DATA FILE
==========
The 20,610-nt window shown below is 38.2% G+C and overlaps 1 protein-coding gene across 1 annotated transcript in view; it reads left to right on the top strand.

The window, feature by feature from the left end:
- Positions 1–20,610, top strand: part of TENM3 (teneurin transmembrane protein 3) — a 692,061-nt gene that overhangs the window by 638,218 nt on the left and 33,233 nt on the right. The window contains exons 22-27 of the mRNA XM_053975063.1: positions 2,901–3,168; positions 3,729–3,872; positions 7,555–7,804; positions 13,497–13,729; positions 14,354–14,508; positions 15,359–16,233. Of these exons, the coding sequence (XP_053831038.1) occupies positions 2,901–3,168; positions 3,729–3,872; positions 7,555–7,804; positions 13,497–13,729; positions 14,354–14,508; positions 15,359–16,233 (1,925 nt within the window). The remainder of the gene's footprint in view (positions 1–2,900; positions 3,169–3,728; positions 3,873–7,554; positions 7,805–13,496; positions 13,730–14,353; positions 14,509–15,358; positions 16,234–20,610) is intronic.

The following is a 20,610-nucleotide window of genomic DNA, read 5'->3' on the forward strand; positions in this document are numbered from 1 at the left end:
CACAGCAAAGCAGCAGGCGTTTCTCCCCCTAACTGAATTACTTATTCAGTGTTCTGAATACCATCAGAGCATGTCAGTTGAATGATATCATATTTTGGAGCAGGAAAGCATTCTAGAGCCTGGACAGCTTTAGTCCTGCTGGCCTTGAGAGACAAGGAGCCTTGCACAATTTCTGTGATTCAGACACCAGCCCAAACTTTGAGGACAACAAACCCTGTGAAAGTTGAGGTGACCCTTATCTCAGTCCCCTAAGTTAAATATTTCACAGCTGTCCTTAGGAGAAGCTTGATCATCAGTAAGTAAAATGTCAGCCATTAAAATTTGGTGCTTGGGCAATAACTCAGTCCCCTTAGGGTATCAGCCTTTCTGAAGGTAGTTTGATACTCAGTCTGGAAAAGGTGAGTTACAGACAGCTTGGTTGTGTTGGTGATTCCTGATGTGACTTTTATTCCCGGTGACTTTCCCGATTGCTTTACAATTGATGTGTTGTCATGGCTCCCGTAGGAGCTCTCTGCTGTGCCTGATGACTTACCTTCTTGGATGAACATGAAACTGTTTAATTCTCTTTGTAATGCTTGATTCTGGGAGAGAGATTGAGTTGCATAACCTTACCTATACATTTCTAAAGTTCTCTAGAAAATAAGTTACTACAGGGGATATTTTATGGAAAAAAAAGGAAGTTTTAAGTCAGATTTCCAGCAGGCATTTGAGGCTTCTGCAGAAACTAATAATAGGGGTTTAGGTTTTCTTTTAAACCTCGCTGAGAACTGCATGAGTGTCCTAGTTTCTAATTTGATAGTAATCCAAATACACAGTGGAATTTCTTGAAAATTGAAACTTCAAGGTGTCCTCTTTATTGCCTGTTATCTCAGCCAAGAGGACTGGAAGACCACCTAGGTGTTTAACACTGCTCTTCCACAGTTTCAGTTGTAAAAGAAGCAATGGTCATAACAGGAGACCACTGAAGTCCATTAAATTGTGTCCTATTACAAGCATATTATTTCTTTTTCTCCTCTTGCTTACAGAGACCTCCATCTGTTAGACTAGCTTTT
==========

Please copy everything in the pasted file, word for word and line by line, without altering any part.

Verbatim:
The 20,610-nt window shown below is 38.2% G+C and overlaps 1 protein-coding gene across 1 annotated transcript in view; it reads left to right on the top strand.

The window, feature by feature from the left end:
- Positions 1–20,610, top strand: part of TENM3 (teneurin transmembrane protein 3) — a 692,061-nt gene that overhangs the window by 638,218 nt on the left and 33,233 nt on the right. The window contains exons 22-27 of the mRNA XM_053975063.1: positions 2,901–3,168; positions 3,729–3,872; positions 7,555–7,804; positions 13,497–13,729; positions 14,354–14,508; positions 15,359–16,233. Of these exons, the coding sequence (XP_053831038.1) occupies positions 2,901–3,168; positions 3,729–3,872; positions 7,555–7,804; positions 13,497–13,729; positions 14,354–14,508; positions 15,359–16,233 (1,925 nt within the window). The remainder of the gene's footprint in view (positions 1–2,900; positions 3,169–3,728; positions 3,873–7,554; positions 7,805–13,496; positions 13,730–14,353; positions 14,509–15,358; positions 16,234–20,610) is intronic.

The following is a 20,610-nucleotide window of genomic DNA, read 5'->3' on the forward strand; positions in this document are numbered from 1 at the left end:
CACAGCAAAGCAGCAGGCGTTTCTCCCCCTAACTGAATTACTTATTCAGTGTTCTGAATACCATCAGAGCATGTCAGTTGAATGATATCATATTTTGGAGCAGGAAAGCATTCTAGAGCCTGGACAGCTTTAGTCCTGCTGGCCTTGAGAGACAAGGAGCCTTGCACAATTTCTGTGATTCAGACACCAGCCCAAACTTTGAGGACAACAAACCCTGTGAAAGTTGAGGTGACCCTTATCTCAGTCCCCTAAGTTAAATATTTCACAGCTGTCCTTAGGAGAAGCTTGATCATCAGTAAGTAAAATGTCAGCCATTAAAATTTGGTGCTTGGGCAATAACTCAGTCCCCTTAGGGTATCAGCCTTTCTGAAGGTAGTTTGATACTCAGTCTGGAAAAGGTGAGTTACAGACAGCTTGGTTGTGTTGGTGATTCCTGATGTGACTTTTATTCCCGGTGACTTTCCCGATTGCTTTACAATTGATGTGTTGTCATGGCTCCCGTAGGAGCTCTCTGCTGTGCCTGATGACTTACCTTCTTGGATGAACATGAAACTGTTTAATTCTCTTTGTAATGCTTGATTCTGGGAGAGAGATTGAGTTGCATAACCTTACCTATACATTTCTAAAGTTCTCTAGAAAATAAGTTACTACAGGGGATATTTTATGGAAAAAAAAGGAAGTTTTAAGTCAGATTTCCAGCAGGCATTTGAGGCTTCTGCAGAAACTAATAATAGGGGTTTAGGTTTTCTTTTAAACCTCGCTGAGAACTGCATGAGTGTCCTAGTTTCTAATTTGATAGTAATCCAAATACACAGTGGAATTTCTTGAAAATTGAAACTTCAAGGTGTCCTCTTTATTGCCTGTTATCTCAGCCAAGAGGACTGGAAGACCACCTAGGTGTTTAACACTGCTCTTCCACAGTTTCAGTTGTAAAAGAAGCAATGGTCATAACAGGAGACCACTGAAGTCCATTAAATTGTGTCCTATTACAAGCATATTATTTCTTTTTCTCCTCTTGCTTACAGAGACCTCCATCTGTTAGACTAGCTTTT